• Transitive: If x.equals(y) is true, then y.equals(z) is true, then z.equals(x) is true
    • Consistent: Multiple calls to x.equals(y) will return the same result
    • Null: If x is not null, then x.equals(null) is false
    • If x.equals(y) is true, then x.hashCode() == y.hashCode() must be true
    • If you override equals(), override hashCode()
    • Classes HashMap, Hashtable, LinkedHashMap, and LinkedHashSet use hashing
    • A legal hashCode() override compiles and runs
    • An appropriate hashCode() override sticks to the contract
    • An efficient hashCode() override distributes keys randomly across a wide range of buckets
    • To reiterate: if two objects are equal, their hashcodes must be equal
    • It’s legal for a hashCode() method to return the same value for all instances
    • (although in practice it’s very inefficient)
    • Highlights of the hashCode() contract
    • Consistent: Multiple calls to x.hashCode() return the same integer
    • If x.equals(y) is true, then x.hashCode() == y.hashCode() must be true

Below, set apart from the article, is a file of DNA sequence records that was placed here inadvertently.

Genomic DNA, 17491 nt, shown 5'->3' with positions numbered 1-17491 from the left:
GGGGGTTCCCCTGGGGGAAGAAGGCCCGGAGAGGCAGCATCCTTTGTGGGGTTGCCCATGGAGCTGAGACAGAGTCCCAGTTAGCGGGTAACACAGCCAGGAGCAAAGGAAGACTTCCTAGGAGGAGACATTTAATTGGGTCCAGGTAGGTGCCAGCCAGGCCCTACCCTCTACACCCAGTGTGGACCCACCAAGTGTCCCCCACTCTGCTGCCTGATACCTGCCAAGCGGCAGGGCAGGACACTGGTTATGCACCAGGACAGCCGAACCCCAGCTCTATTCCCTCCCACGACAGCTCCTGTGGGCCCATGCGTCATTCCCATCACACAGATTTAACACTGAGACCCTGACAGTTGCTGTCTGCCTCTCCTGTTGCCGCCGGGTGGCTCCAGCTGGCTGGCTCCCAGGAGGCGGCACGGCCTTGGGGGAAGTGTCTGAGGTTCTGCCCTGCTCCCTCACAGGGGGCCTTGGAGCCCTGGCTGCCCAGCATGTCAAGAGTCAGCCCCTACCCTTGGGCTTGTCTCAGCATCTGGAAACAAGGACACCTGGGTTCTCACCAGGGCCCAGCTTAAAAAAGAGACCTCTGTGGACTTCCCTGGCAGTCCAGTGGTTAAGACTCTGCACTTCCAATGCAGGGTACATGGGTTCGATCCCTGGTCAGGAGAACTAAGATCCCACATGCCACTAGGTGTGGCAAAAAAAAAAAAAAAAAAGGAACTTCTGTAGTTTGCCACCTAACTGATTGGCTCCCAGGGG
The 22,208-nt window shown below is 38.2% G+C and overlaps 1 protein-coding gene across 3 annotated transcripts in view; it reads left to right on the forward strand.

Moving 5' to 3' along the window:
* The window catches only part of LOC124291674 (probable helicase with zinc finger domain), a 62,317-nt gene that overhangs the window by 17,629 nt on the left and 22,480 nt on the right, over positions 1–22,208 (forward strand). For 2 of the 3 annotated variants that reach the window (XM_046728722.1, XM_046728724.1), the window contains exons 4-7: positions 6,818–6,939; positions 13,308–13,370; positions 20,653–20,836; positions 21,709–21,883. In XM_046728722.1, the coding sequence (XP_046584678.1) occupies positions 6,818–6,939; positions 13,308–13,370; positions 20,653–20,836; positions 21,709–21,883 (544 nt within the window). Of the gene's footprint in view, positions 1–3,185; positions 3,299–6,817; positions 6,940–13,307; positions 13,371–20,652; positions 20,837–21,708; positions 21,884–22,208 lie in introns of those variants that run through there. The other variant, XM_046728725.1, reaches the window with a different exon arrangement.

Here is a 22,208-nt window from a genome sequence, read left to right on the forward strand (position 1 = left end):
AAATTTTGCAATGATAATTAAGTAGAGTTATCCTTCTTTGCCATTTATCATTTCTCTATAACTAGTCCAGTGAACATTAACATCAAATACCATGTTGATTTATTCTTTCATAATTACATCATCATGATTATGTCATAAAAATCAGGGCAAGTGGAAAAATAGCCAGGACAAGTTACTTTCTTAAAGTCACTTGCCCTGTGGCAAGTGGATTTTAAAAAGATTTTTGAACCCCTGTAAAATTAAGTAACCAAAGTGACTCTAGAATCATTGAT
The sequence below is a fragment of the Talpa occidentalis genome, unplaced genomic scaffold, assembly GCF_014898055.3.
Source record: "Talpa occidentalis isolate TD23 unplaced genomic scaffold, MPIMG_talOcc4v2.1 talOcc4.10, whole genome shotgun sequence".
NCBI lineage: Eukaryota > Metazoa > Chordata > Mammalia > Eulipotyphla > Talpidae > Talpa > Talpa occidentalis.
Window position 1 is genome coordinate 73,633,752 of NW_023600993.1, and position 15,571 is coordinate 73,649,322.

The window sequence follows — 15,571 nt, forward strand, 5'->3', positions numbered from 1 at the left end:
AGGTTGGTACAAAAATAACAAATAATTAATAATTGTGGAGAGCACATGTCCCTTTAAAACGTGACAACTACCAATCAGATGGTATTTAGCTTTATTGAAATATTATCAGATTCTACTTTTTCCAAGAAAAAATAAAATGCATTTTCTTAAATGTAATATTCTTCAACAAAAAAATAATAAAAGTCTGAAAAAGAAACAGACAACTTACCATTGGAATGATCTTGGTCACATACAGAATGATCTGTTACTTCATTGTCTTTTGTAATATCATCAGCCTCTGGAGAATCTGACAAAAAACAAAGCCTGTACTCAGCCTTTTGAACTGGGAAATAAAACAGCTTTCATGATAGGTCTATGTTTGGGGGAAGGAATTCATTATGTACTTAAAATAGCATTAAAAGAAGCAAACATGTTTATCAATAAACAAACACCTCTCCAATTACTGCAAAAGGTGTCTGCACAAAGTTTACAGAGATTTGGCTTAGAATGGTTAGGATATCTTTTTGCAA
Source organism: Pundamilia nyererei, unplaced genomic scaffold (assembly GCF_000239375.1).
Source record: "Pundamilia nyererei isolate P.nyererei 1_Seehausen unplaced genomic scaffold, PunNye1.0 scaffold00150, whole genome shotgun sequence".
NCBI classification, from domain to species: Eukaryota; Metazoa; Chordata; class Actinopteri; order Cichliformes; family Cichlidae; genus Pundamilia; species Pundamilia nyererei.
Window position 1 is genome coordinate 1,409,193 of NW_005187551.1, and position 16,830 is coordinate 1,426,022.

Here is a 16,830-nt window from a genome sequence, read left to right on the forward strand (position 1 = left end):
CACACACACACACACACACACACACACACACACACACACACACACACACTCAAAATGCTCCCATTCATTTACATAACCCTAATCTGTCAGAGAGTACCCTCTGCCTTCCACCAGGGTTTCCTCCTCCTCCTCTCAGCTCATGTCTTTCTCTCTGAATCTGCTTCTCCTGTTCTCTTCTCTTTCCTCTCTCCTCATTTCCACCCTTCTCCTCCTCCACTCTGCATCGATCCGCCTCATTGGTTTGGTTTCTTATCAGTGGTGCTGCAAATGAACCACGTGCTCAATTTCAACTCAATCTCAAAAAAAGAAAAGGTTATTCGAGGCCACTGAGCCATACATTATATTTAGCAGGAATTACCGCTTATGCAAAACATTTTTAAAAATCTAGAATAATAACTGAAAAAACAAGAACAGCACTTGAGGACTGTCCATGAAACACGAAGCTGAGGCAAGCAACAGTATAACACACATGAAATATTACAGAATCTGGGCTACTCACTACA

• If x.equals(y) is false, then x.hashCode() == y.hashCode() can be either
    • true or false, but false will then to create better efficiency
    • Transient variables aren’t appropriate for equals() and hashCode()
    • Collections
    • Common collection activities include adding objects, removing objects, verifying object inclusion, retrieving objects, and iterating
    • Three meanings for “collection”:
    • collection – Represents the data structure in which objects are stored
    • Collection – java.util.Collection – Interface from which Set and List extend
    • Collections – A class that holds static collection utility methods
    • Three basic flavors of collections include: Lists, Sets, Maps
    • Lists of things: Ordered, duplicates allowed, with an index
    • Sets of things: May or may not be ordered and/or sorted, duplicates not allowed
    • Maps of things with keys: may or may not be ordered and/or sorted, duplicate keys are not allowed
    • Four basic subflavors of collections include: Sorted, Unsorted, Ordered, Unordered
    • Ordered means iterating through a collection in a specific, nonrandom order
    • Sorted means iterating through a collection in a natural sorted order
    • Natural means alphabetic, numeric, or programmer-defined, whichever applies
    • Key attributes of common collection classes:
    • ArrayList: Fast iteration and fast random access
    • Vector: Like a somewhat slower ArrayList, mainly due to its synchronized methods
    • LinkedList: Good for adding elements to the ends, i.e., stack and queues